The coffin fell apart.
There was the sound of decayed wood crumbling, and a cloud of smoke surged out, like water vapour from a hot steamer.

Yan Lianke / Carlos Rojas

Three Percent interview with Can Xue

http://www.rochester.edu/College/translation/threepercent/index.php?id=8322

A good question. I also think that the Chinese know much more about America and the West than you know about China. In China, in the early eighties, a group of young writers studied western literature quite deeply, and these western classics opened their field of vision. They produced quite a number of good works. Can Xue was one among them. The group are all born in fifties or sixties—a very idealistic group. That was a literary era full of hope. But since the nineties, almost everybody in this group has changed their mind. They felt that they had had enough the West, and now want to return to their own tradition, which is much greater than the Western tradition. So their works, except a very few writers, have become more and more traditional, more and more readable. People welcomed this great regression. But I think this returning is the death of a language and a soul. Because our own cultural tradition has not got enough strength to support a new writing, the only way to develop it is by blood transfusion. I think as a Chinese writer, I should criticize my culture severely, only having done so, I get the possibility to develop it.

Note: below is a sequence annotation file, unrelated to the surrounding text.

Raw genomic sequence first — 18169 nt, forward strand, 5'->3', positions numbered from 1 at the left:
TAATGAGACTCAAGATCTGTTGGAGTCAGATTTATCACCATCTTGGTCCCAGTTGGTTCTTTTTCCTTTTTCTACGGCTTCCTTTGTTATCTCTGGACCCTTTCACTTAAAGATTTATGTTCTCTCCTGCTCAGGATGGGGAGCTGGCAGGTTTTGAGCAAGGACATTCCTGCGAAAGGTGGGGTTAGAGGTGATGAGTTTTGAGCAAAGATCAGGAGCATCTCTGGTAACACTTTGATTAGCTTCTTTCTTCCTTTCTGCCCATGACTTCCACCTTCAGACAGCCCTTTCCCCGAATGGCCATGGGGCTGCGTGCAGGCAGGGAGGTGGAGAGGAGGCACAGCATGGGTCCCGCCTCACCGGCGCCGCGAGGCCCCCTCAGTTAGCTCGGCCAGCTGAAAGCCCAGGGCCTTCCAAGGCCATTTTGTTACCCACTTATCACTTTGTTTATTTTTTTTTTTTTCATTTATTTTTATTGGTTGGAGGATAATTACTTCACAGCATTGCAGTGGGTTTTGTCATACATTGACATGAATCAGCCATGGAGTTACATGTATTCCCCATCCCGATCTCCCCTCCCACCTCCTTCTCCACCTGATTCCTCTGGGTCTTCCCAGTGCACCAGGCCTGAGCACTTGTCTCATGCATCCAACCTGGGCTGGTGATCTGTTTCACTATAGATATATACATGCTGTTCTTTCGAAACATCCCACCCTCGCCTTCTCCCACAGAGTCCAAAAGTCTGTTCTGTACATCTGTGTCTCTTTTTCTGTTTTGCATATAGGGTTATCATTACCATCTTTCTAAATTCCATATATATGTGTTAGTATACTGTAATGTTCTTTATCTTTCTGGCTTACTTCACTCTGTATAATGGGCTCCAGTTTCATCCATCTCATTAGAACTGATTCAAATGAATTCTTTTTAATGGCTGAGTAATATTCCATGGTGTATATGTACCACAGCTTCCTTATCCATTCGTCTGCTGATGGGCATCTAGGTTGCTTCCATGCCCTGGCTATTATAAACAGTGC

As for my own writing, the readers in China think that I’m very difficult but unique among Chinese writers. I dare say, no fiction writers in China has studied the Western literature and Western philosophy so exhaustively like Can Xue.

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